MIAMI — The crew of the Coast Guard Cutter Raymond Evans repatriated 15 Cuban migrants to Bahia de Cabañas, Cuba, Thursday.
This repatriation is a result of two separate migrant interdictions at sea. In all instances, Cubans were trying to illegally enter the United States on unseaworthy vessels commonly referred to as “rustics” or “chugs.”
“Coast Guard missions and operations in the Southeast remain unchanged. The Coast Guard strongly discourages attempts to illegally enter the country by taking to the sea,” said Capt. Mark Gordon, Coast Guard 7th District chief of response enforcement. “These trips are incredibly dangerous.”
The Raymond Evans along with numerous other Coast Guard patrol boats and aircraft aggressively patrol the Florida Straits to detect and deter illegal and unsafe maritime migration. Safety of life at sea is always the Coast Guard’s top priority.
Coast Guard assets involved in these interdictions were:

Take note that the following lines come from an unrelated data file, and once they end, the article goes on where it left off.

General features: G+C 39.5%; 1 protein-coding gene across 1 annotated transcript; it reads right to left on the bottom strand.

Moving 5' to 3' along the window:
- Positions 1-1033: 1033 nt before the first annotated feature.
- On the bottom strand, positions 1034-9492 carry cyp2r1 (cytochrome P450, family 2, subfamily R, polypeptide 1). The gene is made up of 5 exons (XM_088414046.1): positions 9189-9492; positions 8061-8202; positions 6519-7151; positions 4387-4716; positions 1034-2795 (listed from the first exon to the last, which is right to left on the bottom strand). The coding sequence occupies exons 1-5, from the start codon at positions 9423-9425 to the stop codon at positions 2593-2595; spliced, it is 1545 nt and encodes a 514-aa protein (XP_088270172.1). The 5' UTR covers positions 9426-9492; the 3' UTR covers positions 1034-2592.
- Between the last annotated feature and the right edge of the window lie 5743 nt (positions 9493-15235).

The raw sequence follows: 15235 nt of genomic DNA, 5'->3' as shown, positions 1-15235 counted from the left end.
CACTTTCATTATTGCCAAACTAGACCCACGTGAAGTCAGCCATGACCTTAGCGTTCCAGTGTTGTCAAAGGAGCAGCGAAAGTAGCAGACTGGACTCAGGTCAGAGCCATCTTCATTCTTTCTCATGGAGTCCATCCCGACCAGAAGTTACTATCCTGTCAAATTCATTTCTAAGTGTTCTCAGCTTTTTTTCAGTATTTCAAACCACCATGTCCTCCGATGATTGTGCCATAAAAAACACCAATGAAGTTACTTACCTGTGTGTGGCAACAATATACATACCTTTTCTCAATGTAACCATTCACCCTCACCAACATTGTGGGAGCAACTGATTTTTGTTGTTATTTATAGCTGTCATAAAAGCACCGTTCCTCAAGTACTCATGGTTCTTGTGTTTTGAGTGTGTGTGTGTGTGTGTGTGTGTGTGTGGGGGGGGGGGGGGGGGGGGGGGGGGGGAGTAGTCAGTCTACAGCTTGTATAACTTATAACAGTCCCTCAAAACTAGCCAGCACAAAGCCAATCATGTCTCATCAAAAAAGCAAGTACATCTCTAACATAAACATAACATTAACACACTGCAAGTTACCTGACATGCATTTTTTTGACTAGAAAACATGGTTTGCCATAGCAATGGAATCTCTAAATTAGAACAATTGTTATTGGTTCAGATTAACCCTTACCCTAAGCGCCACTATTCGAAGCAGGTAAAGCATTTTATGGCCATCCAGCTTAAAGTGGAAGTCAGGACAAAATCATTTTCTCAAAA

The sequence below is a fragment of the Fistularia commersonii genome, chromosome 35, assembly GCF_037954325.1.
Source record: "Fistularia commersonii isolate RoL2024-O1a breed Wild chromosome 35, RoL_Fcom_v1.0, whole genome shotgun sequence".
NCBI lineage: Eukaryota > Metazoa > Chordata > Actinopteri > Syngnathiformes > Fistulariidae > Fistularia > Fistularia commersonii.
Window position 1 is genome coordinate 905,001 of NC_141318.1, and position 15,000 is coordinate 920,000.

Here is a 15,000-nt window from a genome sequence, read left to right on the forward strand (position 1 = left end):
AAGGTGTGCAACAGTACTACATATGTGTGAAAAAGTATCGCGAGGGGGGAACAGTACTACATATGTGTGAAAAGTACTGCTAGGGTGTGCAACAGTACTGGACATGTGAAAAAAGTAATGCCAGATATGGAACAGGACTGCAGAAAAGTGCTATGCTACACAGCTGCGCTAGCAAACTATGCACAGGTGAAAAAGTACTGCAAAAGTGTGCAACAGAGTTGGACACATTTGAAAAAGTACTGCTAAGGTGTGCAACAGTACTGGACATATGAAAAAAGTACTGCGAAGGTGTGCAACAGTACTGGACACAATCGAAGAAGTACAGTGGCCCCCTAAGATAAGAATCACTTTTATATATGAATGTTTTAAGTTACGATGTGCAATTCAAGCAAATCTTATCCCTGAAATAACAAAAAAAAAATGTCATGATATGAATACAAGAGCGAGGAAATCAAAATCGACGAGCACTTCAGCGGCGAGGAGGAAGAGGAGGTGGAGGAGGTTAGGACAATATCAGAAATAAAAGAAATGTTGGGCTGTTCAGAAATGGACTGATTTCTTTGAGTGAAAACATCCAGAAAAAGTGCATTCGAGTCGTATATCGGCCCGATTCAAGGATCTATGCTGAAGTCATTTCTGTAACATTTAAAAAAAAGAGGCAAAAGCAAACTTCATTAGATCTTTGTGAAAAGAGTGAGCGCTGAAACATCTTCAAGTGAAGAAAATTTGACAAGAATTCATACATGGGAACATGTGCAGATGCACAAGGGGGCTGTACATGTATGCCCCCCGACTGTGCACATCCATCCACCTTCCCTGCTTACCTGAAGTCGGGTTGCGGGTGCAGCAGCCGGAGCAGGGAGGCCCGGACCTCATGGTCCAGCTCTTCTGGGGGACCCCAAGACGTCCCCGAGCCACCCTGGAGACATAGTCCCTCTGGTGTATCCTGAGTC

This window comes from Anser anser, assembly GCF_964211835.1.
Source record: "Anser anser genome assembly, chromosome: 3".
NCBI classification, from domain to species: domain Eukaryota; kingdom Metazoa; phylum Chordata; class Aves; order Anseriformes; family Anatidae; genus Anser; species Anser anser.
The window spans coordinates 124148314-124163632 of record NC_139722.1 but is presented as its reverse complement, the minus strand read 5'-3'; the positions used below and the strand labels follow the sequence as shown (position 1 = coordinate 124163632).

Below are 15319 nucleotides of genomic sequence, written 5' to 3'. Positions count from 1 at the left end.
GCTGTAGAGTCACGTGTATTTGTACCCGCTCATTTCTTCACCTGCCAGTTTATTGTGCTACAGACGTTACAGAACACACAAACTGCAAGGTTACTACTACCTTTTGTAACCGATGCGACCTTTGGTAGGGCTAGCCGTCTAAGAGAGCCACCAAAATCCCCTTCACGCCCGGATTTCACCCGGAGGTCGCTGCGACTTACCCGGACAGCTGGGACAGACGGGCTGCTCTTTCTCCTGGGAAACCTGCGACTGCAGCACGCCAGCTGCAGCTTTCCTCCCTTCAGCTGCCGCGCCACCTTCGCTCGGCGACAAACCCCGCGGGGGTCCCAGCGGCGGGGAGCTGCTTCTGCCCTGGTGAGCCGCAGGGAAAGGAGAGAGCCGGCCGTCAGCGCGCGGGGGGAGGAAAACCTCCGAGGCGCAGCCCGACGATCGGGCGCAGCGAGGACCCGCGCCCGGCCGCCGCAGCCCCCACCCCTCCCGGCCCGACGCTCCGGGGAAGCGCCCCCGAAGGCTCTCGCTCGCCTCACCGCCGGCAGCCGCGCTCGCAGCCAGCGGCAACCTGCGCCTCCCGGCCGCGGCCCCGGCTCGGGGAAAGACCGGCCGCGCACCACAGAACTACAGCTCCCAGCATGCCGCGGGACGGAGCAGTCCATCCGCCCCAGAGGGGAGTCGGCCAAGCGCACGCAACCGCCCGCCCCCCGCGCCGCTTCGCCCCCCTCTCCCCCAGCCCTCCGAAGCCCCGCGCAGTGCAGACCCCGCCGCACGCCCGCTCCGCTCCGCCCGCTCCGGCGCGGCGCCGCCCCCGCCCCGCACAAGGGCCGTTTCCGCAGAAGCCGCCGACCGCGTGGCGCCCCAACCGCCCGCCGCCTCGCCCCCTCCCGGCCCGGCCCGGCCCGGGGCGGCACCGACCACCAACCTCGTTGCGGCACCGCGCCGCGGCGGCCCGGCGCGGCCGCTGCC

The Coast Guard Cutter Raymond Evans, a 154-foot fast response cutter homeported in Key West, Florida.
The Coast Guard Cutter Seneca, a 270-foot medium endurance cutter homeported in Boston.
The Coast Guard Cutter Bluefin, an 87-foot patrol boat, homeported in Fort Pierce, Florida.
Since Oct. 1, 2014, the Coast Guard 7th District estimates that 3,046 Cubans have attempted to illegally migrate via the sea. These numbers represent the total amount of at-sea interdictions, landings and disruptions in the Florida Straits, the Caribbean and Atlantic.
For more information on how to legally immigrate to the U.S., call U.S. Citizenship and Immigration Services (USCIS) at 1-800-375-5283 or visit the USCIS website at www.uscis.gov.